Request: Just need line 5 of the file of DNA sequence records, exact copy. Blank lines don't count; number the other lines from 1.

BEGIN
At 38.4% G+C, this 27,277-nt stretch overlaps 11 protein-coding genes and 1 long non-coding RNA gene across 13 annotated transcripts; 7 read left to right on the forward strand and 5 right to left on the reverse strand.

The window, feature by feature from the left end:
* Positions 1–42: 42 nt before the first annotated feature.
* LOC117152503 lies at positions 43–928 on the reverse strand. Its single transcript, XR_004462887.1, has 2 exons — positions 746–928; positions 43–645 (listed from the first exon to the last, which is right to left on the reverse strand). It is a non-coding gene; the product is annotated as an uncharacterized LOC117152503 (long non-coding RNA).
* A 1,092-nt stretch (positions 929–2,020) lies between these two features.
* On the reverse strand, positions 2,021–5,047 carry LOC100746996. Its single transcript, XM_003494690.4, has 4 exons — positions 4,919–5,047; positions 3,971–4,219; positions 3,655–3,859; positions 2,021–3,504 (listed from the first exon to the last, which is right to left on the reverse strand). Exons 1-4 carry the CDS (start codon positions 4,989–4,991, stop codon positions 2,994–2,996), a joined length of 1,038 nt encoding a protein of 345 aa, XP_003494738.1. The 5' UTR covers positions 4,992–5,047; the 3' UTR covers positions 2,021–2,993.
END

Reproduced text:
* A 1,092-nt stretch (positions 929–2,020) lies between these two features.